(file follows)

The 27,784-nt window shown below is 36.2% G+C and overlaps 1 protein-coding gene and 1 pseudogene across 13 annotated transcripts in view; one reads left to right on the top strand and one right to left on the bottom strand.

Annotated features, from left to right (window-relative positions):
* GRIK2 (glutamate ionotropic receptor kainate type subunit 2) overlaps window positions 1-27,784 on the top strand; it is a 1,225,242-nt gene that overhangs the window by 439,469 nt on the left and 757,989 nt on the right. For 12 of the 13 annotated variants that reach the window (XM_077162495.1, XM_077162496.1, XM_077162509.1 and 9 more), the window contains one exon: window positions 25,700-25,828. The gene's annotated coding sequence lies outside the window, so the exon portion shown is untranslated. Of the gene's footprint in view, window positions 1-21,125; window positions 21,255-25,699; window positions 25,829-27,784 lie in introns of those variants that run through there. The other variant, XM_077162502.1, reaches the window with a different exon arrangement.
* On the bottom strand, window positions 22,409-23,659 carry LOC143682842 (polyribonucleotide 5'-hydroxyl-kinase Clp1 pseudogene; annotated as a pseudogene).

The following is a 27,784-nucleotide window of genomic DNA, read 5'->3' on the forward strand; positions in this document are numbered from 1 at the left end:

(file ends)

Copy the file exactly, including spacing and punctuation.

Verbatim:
The 27,784-nt window shown below is 36.2% G+C and overlaps 1 protein-coding gene and 1 pseudogene across 13 annotated transcripts in view; one reads left to right on the top strand and one right to left on the bottom strand.

Annotated features, from left to right (window-relative positions):
* GRIK2 (glutamate ionotropic receptor kainate type subunit 2) overlaps window positions 1-27,784 on the top strand; it is a 1,225,242-nt gene that overhangs the window by 439,469 nt on the left and 757,989 nt on the right. For 12 of the 13 annotated variants that reach the window (XM_077162495.1, XM_077162496.1, XM_077162509.1 and 9 more), the window contains one exon: window positions 25,700-25,828. The gene's annotated coding sequence lies outside the window, so the exon portion shown is untranslated. Of the gene's footprint in view, window positions 1-21,125; window positions 21,255-25,699; window positions 25,829-27,784 lie in introns of those variants that run through there. The other variant, XM_077162502.1, reaches the window with a different exon arrangement.
* On the bottom strand, window positions 22,409-23,659 carry LOC143682842 (polyribonucleotide 5'-hydroxyl-kinase Clp1 pseudogene; annotated as a pseudogene).

The following is a 27,784-nucleotide window of genomic DNA, read 5'->3' on the forward strand; positions in this document are numbered from 1 at the left end: